“The trail, which provides the general public with all season access to the park, will be cut through with ski runs at four different locations.”

Okemo/Mount Sunapee Resort is seeking a major expansion at Mount Sunapee State Park that will extend ski infrastructure across the western flank of Mount Sunapee onto  hundreds of acres owned by the resort operator.

Proposed new ski terrain and a new lift will not only bisect the hiking trail, it will cut into rare ancient forest in the park.

The western edge of the park is not yet impacted by ski trails, ski lifts and snow-making. Steve and others wants to keep it that way.

It is not necessary to expand skiing in an area where an equally important public use of the park already exists. The use of the park for skiing is already well established. The public also has a right to experience the mountain in a natural undisturbed state.

Help protect the Summit Trail: Here’s how.

About the Summit Trail

The Summit Trail, developed in the early 1990s, was designed “to provide hikers with a woodlands trail away from ski operations,” according to the SRK Greenway Coalition.

“Development of the trail was related to the early history of the SRK Greenway Coalition, incorporated in 1993.”

The Summit Trail is part of the Greenway, a 75-mile loop of trails that connect 4 State Parks, 3 State Forests, and NH Fish and Game protected lands, as well as town and private properties. The SRKG also links with the 50-mile Monadnock-Sunapee Greenway and Pillsbury State Park.

A false argument: “expand or perish”

In response to a recent letter published in several New Hampshire newspapers regarding the proposed ski area expansion at Mount Sunapee State Park, we share this response from a Goshen resident, who wrote:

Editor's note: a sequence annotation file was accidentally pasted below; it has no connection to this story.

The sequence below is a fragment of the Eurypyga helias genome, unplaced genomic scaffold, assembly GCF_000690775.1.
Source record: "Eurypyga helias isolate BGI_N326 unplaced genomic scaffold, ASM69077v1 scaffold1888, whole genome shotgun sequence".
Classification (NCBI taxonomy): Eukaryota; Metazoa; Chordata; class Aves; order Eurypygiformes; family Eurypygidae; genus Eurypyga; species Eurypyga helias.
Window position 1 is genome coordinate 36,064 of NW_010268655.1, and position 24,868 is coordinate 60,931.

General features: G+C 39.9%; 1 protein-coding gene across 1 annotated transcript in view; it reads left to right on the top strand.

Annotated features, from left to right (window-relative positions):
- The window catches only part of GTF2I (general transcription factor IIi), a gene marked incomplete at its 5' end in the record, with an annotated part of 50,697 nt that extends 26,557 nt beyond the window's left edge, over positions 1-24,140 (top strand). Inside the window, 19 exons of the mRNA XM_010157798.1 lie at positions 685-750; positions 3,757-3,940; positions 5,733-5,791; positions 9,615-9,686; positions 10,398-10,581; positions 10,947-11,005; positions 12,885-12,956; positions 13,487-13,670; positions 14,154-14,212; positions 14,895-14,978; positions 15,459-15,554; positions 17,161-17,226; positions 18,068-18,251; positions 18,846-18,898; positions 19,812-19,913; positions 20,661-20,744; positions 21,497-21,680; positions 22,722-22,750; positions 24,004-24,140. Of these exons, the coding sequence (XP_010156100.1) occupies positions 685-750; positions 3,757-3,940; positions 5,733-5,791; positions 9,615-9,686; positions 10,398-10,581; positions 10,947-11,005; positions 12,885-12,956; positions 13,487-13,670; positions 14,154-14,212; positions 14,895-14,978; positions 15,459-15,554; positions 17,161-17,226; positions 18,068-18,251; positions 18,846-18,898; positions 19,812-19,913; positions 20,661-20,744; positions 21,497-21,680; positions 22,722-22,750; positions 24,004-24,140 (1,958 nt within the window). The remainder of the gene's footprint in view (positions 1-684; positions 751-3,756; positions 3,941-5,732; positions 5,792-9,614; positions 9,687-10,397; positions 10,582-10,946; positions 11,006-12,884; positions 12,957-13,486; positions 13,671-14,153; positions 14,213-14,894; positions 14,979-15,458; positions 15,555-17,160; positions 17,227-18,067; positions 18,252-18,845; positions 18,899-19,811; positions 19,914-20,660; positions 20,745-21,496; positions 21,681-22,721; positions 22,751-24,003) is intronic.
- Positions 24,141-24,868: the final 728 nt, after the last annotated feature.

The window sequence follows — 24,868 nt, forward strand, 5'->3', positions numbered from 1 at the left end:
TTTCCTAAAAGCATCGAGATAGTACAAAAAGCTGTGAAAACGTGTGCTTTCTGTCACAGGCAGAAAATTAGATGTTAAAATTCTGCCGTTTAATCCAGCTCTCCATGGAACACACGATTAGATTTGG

1. To frame the issue as either “expand or perish” is inaccurate. The current operators of the ski area have provided quality skiing for years now, and will continue to, with or without the proposed expansion. In fact, the resort operators have a large number of “improvement projects” already planned and approved for the existing ski area, that have not been implemented. If improvements are so critical to their success, it would make sense to complete approved projects before proposing a large expansion.

2. On the issue of old growth forest: Yes, New Hampshire is a heavily forested state. In general, well planned forestry operations pose no threat to the viability of the region’s forests. What the writer fails to understand is that 99% of the region’s forests have been cutover two or more times since European settlement. Old growth forest, such as what is found in Mount Sunapee State Park, has never been logged and is extremely rare, constituting less than one percent of existing forest. The mosaic of old growth forest in the park is the largest of its type in Merrimack County, and likely the largest in the state south of the White Mountains.

In addition, the undeveloped west flank of Mount Sunapee is the northern end of the Pillsbury-Sunapee Highlands, an unfragmented forest block that has been recognized by state wildlife officials as critical habitat and an important travel corridor for large mammals such as moose, black bear, and bobcat.The disturbance caused by the construction of proposed ski infrastructure (parking lots, snow making and grooming, ski lifts, sewage disposal areas, concessions, etc.) would greatly diminish the value of this habitat.

In considering these and other points regarding the proposed expansion, it is important to remember that this concerns a state park—public land protected many years ago for a wide range of public uses, not solely as a ski area, nor as a generator of wealth for corporate resort owners.

Copyright 2019 Friends of Mount Sunapee